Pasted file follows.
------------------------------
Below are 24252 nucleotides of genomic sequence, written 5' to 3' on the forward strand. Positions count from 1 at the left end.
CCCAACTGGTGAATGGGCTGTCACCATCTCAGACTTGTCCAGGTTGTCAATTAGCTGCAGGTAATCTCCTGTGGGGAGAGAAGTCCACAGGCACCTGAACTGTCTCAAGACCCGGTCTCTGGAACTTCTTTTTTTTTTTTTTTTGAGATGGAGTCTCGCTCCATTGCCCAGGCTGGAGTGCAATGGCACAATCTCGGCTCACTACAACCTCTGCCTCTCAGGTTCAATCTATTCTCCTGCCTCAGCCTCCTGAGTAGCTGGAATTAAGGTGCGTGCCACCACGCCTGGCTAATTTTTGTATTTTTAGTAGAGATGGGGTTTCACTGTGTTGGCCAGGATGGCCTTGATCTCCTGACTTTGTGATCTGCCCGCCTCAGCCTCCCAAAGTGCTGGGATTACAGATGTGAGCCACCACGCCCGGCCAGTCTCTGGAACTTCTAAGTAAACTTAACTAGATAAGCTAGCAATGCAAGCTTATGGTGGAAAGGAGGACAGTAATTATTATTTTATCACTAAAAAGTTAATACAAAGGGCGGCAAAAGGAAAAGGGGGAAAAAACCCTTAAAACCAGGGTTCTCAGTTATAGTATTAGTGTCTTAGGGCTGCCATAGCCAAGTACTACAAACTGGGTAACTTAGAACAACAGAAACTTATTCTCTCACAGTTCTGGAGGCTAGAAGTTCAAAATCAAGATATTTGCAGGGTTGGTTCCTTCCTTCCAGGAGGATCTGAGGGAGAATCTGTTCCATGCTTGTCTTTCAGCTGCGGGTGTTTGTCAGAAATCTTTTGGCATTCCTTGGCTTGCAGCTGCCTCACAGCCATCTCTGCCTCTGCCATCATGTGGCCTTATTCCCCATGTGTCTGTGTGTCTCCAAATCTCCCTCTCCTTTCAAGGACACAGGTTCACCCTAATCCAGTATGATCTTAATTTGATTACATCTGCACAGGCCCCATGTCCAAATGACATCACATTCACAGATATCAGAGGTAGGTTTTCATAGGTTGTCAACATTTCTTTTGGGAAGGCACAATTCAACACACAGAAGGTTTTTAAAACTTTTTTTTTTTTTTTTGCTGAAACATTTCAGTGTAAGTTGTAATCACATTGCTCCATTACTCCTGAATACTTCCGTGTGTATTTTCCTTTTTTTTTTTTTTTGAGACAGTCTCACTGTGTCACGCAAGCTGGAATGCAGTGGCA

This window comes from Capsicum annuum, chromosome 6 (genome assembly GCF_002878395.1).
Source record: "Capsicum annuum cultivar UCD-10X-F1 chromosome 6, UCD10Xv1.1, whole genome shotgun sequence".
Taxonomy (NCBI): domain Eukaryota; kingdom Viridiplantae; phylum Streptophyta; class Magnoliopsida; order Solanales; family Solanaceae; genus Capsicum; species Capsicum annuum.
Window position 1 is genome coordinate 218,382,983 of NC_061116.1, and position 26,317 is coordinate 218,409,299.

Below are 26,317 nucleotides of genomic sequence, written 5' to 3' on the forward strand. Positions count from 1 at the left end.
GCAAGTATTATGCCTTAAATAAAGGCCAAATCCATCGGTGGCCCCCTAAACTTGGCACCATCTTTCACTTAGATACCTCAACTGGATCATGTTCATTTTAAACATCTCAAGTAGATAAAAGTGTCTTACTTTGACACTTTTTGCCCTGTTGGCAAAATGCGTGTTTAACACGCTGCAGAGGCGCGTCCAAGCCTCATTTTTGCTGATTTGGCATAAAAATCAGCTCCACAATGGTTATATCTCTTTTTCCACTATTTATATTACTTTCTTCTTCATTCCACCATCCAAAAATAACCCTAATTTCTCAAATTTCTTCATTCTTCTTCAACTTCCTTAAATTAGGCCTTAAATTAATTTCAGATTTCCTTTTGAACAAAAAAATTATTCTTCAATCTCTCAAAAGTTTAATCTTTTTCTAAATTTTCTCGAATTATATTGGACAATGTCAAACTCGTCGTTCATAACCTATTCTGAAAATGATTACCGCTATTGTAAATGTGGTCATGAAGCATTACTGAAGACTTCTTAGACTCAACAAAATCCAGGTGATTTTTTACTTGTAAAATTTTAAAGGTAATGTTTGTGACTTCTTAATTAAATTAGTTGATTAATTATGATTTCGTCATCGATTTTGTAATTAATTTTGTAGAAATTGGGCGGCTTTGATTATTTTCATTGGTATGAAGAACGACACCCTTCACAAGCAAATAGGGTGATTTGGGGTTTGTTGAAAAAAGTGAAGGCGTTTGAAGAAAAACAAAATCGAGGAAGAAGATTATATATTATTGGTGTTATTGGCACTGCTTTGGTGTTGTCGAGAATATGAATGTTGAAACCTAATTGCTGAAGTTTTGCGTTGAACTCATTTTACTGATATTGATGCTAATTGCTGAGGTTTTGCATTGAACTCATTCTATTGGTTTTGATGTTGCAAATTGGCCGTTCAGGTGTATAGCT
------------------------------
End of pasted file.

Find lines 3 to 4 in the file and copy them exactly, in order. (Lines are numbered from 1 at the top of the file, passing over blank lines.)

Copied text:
This window comes from Capsicum annuum, chromosome 6 (genome assembly GCF_002878395.1).
Source record: "Capsicum annuum cultivar UCD-10X-F1 chromosome 6, UCD10Xv1.1, whole genome shotgun sequence".